Some protesters fight eviction notices with sit-ins and vigils, inviting confrontation and removal. But in the Fort Point Channel neighborhood, seemingly nothing is done the way that others do it. It is, after all, one of Boston's oldest, and some might argue, quirkiest arts communities.
So when Fort Point artists Matthew Ward and John Osorio-Buck received word their leases would not be renewed a few months ago, they did not chain themselves to the pipes in their A Street lofts. They decided to build a raft and live on the channel instead, and to call attention to their plight with a flier tied to the Evelyn F. Moakley Bridge.
''This is a project by two Boston artists to territorialize and adapt unused urban space to the needs of displaced artists in the Fort Point Channel area," reads the sign, which can be viewed by passersby to the channel, where the two men have been living on a 9-foot-by-8-foot raft.
Ward, who left his loft without a fight two months ago, and Osorio-Buck, who received a reprieve until next year, have been sleeping on the plywood-and-plastic contraption for two weeks now. They said yesterday that they plan to stay on board until wintry conditions force them indoors.
''We're going to live here until we can't take it anymore," said Osorio-Buck, whose $650-a-month lease expires in June.
The pair are careful not to call their undertaking a protest against gentrification, instead referring to it as a statement, a piece of art, highlighting the neighborhood's transformation. Still, their message is clear in a flag flying from the raft -- a white hourglass on a black background, signaling time running out for artists in Fort Point Channel, and in a slogan painted on the side: WTLFPCAPTOTL, shorthand for ''Will The Last Fort Point Channel Artist Please Turn Out The Lights."
Several years ago, artists occupied 600,000 square feet of loft space in the area, but by 2001, that number was down to 250,000. The city has since been trying to preserve and create affordable studios and housing for artists. Susan Hartnett, who runs the Mayor's Office of Arts, Tourism and Special Events, says that of 2,000 artists' studios in the city in 2001, only 300 had some level of permanency. Now, she said, 600 studios currently occupied or planned have permanent protected status for artists.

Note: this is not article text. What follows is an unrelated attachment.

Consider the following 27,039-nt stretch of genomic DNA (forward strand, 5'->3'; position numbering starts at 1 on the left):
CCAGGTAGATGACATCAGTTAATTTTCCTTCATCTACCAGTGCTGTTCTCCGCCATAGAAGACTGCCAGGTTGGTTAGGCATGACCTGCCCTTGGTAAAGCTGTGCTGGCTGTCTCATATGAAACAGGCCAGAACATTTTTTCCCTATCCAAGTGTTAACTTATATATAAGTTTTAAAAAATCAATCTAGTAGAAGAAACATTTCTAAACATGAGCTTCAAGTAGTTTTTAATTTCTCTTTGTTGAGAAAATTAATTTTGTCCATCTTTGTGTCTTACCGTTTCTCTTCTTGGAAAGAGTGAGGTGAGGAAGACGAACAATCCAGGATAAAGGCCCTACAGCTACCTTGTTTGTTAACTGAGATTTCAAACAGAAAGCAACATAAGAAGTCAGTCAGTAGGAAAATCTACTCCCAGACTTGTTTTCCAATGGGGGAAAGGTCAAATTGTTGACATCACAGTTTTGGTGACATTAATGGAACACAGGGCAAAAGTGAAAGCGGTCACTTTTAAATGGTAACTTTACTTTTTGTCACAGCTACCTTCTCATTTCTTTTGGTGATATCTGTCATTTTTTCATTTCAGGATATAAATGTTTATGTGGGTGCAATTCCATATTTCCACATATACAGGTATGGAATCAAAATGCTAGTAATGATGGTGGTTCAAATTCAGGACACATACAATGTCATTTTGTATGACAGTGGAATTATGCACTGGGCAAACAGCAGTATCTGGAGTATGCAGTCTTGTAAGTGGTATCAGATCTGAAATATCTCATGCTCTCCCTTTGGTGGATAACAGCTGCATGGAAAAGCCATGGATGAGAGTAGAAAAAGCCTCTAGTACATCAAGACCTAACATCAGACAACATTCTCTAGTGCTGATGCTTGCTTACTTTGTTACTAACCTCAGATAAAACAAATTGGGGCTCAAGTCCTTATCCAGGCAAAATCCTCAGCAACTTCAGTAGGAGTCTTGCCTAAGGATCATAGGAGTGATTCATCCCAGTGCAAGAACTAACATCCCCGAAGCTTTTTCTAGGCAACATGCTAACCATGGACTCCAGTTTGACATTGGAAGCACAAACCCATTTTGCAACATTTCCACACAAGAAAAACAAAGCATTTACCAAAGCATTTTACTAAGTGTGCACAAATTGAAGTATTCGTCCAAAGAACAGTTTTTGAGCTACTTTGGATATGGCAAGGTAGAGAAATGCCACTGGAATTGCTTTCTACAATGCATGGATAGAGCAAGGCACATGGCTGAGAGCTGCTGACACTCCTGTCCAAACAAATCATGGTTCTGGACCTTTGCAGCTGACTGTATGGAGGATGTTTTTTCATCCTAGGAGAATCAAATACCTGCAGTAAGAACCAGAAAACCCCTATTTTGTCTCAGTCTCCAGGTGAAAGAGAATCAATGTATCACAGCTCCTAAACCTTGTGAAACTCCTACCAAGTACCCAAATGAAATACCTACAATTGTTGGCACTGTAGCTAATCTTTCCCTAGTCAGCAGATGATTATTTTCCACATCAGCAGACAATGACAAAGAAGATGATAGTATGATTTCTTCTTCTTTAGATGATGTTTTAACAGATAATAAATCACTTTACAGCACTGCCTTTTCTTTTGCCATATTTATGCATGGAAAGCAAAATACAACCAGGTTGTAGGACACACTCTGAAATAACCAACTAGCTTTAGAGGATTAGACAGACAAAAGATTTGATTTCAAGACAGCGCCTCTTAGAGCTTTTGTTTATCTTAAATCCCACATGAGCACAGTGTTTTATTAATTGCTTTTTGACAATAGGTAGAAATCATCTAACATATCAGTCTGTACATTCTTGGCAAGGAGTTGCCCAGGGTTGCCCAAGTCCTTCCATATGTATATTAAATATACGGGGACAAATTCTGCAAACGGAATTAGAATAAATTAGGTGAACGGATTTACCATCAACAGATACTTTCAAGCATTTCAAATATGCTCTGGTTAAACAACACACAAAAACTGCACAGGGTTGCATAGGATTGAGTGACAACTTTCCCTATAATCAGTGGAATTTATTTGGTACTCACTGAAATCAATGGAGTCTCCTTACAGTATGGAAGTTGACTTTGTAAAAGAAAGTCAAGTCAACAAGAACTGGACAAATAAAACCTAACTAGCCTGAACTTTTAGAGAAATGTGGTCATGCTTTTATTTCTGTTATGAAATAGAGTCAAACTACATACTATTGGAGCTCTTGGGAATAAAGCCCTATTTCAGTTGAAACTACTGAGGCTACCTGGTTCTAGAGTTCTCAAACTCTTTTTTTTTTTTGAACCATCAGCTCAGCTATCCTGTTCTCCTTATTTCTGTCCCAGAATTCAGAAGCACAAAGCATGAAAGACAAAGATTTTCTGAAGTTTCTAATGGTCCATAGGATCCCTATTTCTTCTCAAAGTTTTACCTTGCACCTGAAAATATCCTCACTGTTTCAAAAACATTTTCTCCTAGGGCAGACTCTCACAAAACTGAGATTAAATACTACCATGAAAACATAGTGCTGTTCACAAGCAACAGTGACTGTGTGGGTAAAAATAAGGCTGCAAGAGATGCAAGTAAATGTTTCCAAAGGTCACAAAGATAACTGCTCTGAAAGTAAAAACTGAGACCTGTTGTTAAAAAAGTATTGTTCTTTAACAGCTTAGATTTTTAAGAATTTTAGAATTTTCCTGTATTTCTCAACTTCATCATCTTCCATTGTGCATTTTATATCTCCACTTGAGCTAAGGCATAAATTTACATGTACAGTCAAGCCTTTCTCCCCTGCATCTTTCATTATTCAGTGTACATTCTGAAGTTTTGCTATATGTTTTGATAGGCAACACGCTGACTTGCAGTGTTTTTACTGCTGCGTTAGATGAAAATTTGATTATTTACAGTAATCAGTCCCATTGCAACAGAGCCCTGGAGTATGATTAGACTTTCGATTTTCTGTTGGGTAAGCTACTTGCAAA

Still, she conceded that preserving affordable artists' space remains a challenge in the face of urban renewal, which has made once-decrepit and vacant warehouses into desirable residences.
''There are artists all over the city that are grappling with this issue," Hartnett said.
For Osorio-Buck and Ward, sculptors who rented space from Boston Wharf Co. until a few months ago, the raft has been a novel experiment in low-cost city living. They are a motley-looking crew, docked in front of the Barking Crab restaurant most nights, cooking soup and oatmeal on a single-burner gas stove, reading by the light of a lantern, and undertaking art projects in their spare time.
''The first week was mainly repairs and learning how to row," said Ward, who stayed at his uncle's house in Chelsea while the raft was built. ''We had absolutely no nautical experience."
''We do now," quipped Osorio-Buck, smoking a Pall Mall and squinting through squarish, black-rimmed glasses.
Rain from the remnants of Hurricane Frances forced the pair off the raft one night, and to the hardware store the next day for foam sealant. Ward and Osorio-Buck sleep on 4-foot-by-20-inch bunks under a corrugated metal roof, and often listen to Indian music on a small transistor radio and play Scrabble. They have day jobs -- Ward at a furniture store and Osorio-Buck at MIT -- but they spend the rest of their time on the channel.
The raft has become a neighborhood spectacle of sorts. Construction workers at the nearby Big Dig wave, and boaters often stop by to chat for a while.
''Either they're like, 'Wow!' or they think we're total lunatics," said Ward, who graduated from the School of the Museum of Fine Arts with Osorio-Buck last year.
North End resident Stevie Buerger, 26, wondered why they did not just stay in their lofts and force the landlord to evict them.
''This way, the people in charge don't even have to deal with them," she said. ''It's comical more than anything else. Maybe it will help them sell more art, then they'll be able to afford an apartment."
Donovan Slack can be reached at email@example.com.